Lehman Shines at Psychology Conference
December 17, 2010
A Lehman senior and a recent graduate both delivered presentations based on their honors projects in psychology at last month's 22nd Annual Greater New York Conference on Behavioral Research—an achievement in its own right. On top of that, 2010 graduate Christina Barbieri won the conference's inaugural Parker Award, named in honor of Dr. Rolland S. Parker, a New York City-based neuropsychologist, author, and philanthropist.
Barbieri and senior Dana Miller made a big impression at the conference, which was held at the Lander College for Women of Touro College. "For an undergraduate student to present research anywhere is an accomplishment," said Professor Vincent Prohaska of Lehman's Psychology Department.
Miller presented her paper on memory illusions, a topic she became interested in after working with Professor Prohaska. Within the standard DRM paradigm, she used lists of related words presented in varying fonts along with a recognition task to measure an individual's retrieval of information from memory. She found that the type font did alter serial positions of participants' word assignments.
Barbieri researches working memory, the storage of information plus the manipulation of present information, as well as inhibition, the ability to resist irrelevant information while attempting to focus on a given task. Her study of fifty-four undergraduates found their working memory span contributed to their reading comprehension but not their listening comprehension.
Barbieri has given her presentation on a number of occasions—an impressive feat for such a young scholar. "I'm not surprised that Christina won," said Professor Keith Happaney, also a faculty member of Lehman's Psychology Department as well as a Lehman alum. "She was the first non-faculty member to give a research talk at our monthly Lehman Chapter of Sigma Xi colloquium. Her presentation was excellent, and she very much impressed the group with her poise, professionalism, and understanding of the material."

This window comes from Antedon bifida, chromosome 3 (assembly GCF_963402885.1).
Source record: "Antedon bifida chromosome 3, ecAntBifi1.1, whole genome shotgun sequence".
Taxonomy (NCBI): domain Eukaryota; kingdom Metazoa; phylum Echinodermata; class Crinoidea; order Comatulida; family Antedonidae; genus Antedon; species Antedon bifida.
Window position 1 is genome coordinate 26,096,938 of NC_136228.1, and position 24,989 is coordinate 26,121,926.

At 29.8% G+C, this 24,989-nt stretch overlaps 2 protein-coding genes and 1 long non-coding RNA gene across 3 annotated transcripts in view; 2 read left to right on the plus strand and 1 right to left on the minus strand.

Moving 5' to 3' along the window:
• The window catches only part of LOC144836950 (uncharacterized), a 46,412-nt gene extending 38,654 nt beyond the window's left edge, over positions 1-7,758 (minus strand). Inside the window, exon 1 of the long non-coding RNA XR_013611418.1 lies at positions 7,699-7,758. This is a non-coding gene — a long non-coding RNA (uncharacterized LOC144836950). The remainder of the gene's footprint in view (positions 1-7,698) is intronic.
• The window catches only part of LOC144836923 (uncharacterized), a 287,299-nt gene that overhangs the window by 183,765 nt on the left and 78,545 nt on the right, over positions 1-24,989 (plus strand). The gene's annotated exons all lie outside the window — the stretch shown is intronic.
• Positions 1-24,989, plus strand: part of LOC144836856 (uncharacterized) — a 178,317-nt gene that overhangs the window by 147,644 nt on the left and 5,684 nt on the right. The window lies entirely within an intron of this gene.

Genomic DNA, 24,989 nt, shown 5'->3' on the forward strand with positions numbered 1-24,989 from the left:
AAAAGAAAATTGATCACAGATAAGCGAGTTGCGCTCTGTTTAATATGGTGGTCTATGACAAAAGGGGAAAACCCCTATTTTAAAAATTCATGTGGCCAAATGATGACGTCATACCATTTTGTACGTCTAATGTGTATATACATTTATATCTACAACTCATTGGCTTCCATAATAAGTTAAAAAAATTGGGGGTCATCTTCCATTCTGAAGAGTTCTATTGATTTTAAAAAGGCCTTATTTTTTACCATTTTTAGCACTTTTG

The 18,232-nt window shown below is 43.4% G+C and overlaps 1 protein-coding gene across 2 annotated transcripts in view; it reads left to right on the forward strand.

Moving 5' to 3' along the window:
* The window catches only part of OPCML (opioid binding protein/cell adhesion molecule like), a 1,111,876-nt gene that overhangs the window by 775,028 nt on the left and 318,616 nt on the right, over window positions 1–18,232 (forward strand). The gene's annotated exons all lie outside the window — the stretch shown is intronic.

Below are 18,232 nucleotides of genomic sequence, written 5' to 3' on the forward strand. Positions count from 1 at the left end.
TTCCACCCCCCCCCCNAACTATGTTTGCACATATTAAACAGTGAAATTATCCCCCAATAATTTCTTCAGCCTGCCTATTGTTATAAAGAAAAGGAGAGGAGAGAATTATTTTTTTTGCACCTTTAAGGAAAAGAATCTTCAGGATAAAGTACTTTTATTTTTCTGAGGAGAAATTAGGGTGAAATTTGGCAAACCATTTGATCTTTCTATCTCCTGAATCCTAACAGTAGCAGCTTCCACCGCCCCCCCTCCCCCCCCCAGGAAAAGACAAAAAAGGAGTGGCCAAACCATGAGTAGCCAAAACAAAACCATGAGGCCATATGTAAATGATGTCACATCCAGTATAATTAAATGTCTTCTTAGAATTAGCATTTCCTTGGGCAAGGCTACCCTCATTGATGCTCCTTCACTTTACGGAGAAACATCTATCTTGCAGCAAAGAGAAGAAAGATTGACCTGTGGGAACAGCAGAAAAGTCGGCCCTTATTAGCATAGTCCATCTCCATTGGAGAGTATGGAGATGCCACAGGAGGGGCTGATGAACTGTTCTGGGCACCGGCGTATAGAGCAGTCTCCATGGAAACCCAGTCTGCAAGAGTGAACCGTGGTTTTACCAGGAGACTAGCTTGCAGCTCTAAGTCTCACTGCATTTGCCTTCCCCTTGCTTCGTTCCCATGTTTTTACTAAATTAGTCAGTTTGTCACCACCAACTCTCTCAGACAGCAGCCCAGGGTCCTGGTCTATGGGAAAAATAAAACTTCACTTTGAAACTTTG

Now Barbieri works as the lab coordinator/manager of Professor Happaney's research lab at Lehman and is a member of both Sigma Xi, the national scientific research society, and Psi Chi, the international honor society in psychology. She previously served as the Lehman Psi Chi chapter's vice president.
Miller currently serves as the Psi Chi president at Lehman and is also a member of Golden Key International Honour Society. "Dana has a real passion for improving classroom pedagogies and instruction in general," says Professor Prohaska. "The experiences and skills that she's already acquired through her research, tutoring, and leadership will serve her well in a Ph.D. program in educational psychology. I think she is going to be a terrific faculty member somewhere."
Barbieri also is aiming for a doctorate in educational psychology. Both are currently applying to graduate programs around the country.